GERALD FIEBIG/EMERGE/MATTIA BONAFINI
|Artist||GERALD FIEBIG/EMERGE/MATTIA BONAFINI|
This triple-split album presents electroacoustic compositions by attenuation circuit label head EMERGE, long-time associate Gerald Fiebig, and – for the first time ever on a physical release – the Italian, Bremen-based composer and sound artist Mattia Bonafini. The final track is a trio improvisation EMERGE, Fiebig and Bonafini played at Hulsberg Crowd in Bremen in June 2019, a temporary art location in a former nurses' home which has since been demolished.
Although the three pieces were composed independently, they seem to share a certain aesthetic feel: Sonic atmospheres stained by constant hiss (EMERGE), vinyl surface noise (Bonafini), and car traffic (Fiebig) pervade the album. Out of this grey sleet of acoustic debris, the composers try to salvage moments of clarity in the form of concrete sounds, melodic fragments or drone chords.
EMERGE works with a variety of field recordings that every once in a while quite literally emerge from the monochrome fog of background hiss that seems to be visualised in the colours of the cover artwork. The 'betamorphoses' of the title could refer to the moments in which the static drone hiss of the piece morphs into more distinct acoustic scenes. One could think of it as moments when the static hum of 'capitalist realism' (Mark Fisher) that muffles the whole of our reality is replaced by the sounds of something different - 'betamorphoses' perhaps being beta tests for a metamorphosis of society at large that needs to take place.
Fiebig's 'Far-end Crosstalk (Augsburg – Jinan)', based on field recordings from his homebase Augsburg and the soundscape of the Chinese city of Jinan (recorded by Nicolai Volland in 1995) spells out this need for change along ecological lines. The piece maps Murray R. Schafer's idea of the urban 'lo-fi soundscape' onto the problem of climate change: With increasing car traffic, cities around the world not only sound increasingly the same, they also face the same problems with air pollution. The Jinan sounds are modulated with a filter based on frequencies of the note C (for China), the Augsburg sounds are filtered around the note G (for Germany).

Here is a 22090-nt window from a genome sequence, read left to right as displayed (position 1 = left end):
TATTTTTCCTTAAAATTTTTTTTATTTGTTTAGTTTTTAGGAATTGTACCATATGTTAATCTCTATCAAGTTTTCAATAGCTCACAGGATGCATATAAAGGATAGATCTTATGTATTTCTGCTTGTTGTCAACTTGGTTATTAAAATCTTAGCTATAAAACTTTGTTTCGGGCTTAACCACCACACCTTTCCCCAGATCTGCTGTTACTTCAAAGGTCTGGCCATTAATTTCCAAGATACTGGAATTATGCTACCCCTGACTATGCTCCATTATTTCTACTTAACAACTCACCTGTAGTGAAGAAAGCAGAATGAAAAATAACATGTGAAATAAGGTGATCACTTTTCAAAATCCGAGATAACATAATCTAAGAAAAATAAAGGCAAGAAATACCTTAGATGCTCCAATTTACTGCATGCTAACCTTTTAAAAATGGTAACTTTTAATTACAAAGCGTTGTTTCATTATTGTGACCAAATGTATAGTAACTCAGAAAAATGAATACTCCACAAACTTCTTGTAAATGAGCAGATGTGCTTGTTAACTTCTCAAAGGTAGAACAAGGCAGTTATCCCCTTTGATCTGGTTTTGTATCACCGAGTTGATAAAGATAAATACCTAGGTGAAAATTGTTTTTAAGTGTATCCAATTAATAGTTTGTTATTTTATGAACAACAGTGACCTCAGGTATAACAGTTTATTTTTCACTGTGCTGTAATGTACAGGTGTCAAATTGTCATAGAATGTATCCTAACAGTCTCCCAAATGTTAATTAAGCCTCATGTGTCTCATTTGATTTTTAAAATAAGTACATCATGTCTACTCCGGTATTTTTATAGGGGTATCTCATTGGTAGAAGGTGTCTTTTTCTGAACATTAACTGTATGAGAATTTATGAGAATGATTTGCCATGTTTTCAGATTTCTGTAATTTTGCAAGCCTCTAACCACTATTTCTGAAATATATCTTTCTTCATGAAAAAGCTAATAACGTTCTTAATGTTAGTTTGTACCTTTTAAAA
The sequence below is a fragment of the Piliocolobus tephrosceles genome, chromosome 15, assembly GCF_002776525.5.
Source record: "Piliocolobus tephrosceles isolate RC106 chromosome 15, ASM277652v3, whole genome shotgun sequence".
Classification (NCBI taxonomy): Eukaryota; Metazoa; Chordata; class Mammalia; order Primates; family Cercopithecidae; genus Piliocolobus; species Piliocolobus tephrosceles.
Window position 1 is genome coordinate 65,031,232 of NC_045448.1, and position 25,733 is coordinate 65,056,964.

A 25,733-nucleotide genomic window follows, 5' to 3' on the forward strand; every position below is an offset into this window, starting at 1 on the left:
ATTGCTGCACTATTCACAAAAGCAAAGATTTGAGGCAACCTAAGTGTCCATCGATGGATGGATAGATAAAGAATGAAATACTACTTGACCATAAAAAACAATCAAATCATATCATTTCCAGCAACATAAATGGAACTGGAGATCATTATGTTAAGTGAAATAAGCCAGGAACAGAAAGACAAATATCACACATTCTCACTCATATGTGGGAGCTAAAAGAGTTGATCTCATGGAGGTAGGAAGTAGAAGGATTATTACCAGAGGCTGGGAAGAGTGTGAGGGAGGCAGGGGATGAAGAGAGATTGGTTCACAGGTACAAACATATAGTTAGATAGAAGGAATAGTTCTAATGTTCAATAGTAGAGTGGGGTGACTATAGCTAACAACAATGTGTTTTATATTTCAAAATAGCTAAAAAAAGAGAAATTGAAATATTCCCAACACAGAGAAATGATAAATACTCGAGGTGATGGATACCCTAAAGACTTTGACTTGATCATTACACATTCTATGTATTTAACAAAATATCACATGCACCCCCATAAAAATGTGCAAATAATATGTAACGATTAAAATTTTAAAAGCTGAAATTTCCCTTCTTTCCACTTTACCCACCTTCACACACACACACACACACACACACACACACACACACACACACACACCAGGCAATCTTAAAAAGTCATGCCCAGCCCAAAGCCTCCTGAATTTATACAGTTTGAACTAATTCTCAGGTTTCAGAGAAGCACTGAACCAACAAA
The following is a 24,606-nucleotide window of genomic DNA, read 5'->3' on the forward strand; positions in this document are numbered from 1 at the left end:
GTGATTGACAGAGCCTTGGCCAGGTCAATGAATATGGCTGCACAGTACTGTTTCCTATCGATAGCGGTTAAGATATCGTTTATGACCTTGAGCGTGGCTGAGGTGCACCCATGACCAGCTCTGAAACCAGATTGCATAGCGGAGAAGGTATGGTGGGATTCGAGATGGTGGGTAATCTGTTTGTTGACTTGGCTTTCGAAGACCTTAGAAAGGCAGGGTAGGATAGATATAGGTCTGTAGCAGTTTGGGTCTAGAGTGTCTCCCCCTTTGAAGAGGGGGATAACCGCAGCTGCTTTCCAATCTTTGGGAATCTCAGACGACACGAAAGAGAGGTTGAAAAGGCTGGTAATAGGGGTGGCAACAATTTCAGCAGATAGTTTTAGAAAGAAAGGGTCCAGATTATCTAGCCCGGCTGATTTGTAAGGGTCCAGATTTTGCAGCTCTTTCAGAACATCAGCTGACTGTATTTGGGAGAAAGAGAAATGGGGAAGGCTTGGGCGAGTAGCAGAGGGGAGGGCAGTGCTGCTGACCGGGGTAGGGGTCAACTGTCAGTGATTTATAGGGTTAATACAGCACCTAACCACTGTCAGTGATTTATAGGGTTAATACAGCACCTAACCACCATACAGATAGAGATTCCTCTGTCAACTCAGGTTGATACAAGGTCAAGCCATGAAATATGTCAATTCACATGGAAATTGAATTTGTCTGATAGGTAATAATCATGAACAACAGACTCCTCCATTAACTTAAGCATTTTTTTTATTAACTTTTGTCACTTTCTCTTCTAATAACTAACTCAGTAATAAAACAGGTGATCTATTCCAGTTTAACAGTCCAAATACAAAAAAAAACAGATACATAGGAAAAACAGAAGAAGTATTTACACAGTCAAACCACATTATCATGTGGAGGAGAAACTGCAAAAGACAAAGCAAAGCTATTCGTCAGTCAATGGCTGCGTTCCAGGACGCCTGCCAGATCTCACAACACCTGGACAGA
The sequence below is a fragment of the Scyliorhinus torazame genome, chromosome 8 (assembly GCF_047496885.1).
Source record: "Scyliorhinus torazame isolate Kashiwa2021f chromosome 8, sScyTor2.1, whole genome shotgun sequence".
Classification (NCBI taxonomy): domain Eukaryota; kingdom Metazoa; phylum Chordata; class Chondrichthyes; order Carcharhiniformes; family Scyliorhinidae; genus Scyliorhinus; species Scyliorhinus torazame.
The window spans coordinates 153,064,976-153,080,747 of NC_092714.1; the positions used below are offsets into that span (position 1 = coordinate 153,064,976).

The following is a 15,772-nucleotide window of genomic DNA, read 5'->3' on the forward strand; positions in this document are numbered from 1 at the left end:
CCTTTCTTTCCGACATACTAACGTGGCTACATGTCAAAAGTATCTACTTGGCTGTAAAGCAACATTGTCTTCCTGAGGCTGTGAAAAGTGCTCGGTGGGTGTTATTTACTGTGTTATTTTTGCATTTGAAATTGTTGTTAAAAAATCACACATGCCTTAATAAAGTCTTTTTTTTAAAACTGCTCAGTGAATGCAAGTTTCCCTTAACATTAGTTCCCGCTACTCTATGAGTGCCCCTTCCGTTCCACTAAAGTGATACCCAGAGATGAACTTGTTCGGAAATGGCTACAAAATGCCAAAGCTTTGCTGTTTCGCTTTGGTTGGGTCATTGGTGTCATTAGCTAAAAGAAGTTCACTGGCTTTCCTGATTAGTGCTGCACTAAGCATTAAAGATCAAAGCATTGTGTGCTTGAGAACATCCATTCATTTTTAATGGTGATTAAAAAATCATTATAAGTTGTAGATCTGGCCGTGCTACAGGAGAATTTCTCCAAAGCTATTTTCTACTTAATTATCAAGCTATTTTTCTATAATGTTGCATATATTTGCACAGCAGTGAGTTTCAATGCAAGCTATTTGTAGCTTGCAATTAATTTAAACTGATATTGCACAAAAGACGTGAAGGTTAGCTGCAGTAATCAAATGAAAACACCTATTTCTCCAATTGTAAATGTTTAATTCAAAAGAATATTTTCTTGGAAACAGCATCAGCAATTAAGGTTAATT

'Turning Pages' of musical history, or rather turning music around to see its other side, is what Mattia Bonafini did for his piece: He recorded surface noise from vinyl records in the library of Bremen's Hochschule für Künste where he studied electroacoustic music, and thus created the piece by manipulating this background noise of the officially documented history of music. Like the other pieces, 'Turning Pages' is an act of musical upcycling in which apparently non-musical sounds are used to create an aesthetic structure and, through sound, make us think about the world.
The live cut from Hulsberg Crowd – the venue itself being a sort of creative, if temporary, repurposing of an urban 'left-over' – continues this by using 'sub-musical' elements such as no-input mixer and vocal noises rather than speech or song. But the tension felt in the three previous pieces, the feel of a present wedged uneasily between an untenable past and an uncertain future, is exploded in the energetic interaction of the trio, into a 'lightbulb moment' (Lester Bangs) of whatever the listener may perceive in it - utopian or dystopian?